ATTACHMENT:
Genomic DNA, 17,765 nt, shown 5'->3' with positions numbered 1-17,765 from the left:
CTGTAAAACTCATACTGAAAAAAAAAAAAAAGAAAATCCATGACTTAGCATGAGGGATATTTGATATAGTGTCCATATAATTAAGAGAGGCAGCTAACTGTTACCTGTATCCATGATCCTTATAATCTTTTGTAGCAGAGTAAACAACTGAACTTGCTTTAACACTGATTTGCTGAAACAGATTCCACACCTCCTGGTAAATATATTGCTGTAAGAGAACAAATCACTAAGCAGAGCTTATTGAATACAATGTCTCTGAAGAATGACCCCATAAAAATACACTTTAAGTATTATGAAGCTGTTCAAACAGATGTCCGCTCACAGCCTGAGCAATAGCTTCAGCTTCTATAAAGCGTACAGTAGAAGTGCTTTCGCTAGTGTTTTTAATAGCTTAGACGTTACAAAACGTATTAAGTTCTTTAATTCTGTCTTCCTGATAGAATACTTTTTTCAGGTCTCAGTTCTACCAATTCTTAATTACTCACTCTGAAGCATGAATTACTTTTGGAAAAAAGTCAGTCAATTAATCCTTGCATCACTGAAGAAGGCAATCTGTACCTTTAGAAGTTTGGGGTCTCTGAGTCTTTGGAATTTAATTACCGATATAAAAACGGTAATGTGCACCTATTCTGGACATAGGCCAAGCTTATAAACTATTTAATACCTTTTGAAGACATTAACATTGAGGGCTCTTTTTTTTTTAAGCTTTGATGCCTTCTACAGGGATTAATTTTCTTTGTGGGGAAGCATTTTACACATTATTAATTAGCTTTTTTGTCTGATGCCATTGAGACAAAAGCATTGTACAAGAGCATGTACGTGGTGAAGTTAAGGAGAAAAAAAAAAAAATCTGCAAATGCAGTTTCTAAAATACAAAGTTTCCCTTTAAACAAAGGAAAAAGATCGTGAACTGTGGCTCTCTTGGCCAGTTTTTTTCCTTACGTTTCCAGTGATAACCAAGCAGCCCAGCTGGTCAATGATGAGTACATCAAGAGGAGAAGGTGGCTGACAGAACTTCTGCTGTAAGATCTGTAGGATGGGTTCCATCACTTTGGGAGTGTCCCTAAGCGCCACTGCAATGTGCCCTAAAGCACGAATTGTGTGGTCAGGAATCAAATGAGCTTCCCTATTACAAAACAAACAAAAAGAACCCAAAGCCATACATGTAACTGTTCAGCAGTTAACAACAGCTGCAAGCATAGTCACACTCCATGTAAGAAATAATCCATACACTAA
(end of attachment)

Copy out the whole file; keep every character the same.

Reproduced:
Genomic DNA, 17,765 nt, shown 5'->3' with positions numbered 1-17,765 from the left:
CTGTAAAACTCATACTGAAAAAAAAAAAAAAGAAAATCCATGACTTAGCATGAGGGATATTTGATATAGTGTCCATATAATTAAGAGAGGCAGCTAACTGTTACCTGTATCCATGATCCTTATAATCTTTTGTAGCAGAGTAAACAACTGAACTTGCTTTAACACTGATTTGCTGAAACAGATTCCACACCTCCTGGTAAATATATTGCTGTAAGAGAACAAATCACTAAGCAGAGCTTATTGAATACAATGTCTCTGAAGAATGACCCCATAAAAATACACTTTAAGTATTATGAAGCTGTTCAAACAGATGTCCGCTCACAGCCTGAGCAATAGCTTCAGCTTCTATAAAGCGTACAGTAGAAGTGCTTTCGCTAGTGTTTTTAATAGCTTAGACGTTACAAAACGTATTAAGTTCTTTAATTCTGTCTTCCTGATAGAATACTTTTTTCAGGTCTCAGTTCTACCAATTCTTAATTACTCACTCTGAAGCATGAATTACTTTTGGAAAAAAGTCAGTCAATTAATCCTTGCATCACTGAAGAAGGCAATCTGTACCTTTAGAAGTTTGGGGTCTCTGAGTCTTTGGAATTTAATTACCGATATAAAAACGGTAATGTGCACCTATTCTGGACATAGGCCAAGCTTATAAACTATTTAATACCTTTTGAAGACATTAACATTGAGGGCTCTTTTTTTTTTAAGCTTTGATGCCTTCTACAGGGATTAATTTTCTTTGTGGGGAAGCATTTTACACATTATTAATTAGCTTTTTTGTCTGATGCCATTGAGACAAAAGCATTGTACAAGAGCATGTACGTGGTGAAGTTAAGGAGAAAAAAAAAAAAATCTGCAAATGCAGTTTCTAAAATACAAAGTTTCCCTTTAAACAAAGGAAAAAGATCGTGAACTGTGGCTCTCTTGGCCAGTTTTTTTCCTTACGTTTCCAGTGATAACCAAGCAGCCCAGCTGGTCAATGATGAGTACATCAAGAGGAGAAGGTGGCTGACAGAACTTCTGCTGTAAGATCTGTAGGATGGGTTCCATCACTTTGGGAGTGTCCCTAAGCGCCACTGCAATGTGCCCTAAAGCACGAATTGTGTGGTCAGGAATCAAATGAGCTTCCCTATTACAAAACAAACAAAAAGAACCCAAAGCCATACATGTAACTGTTCAGCAGTTAACAACAGCTGCAAGCATAGTCACACTCCATGTAAGAAATAATCCATACACTAA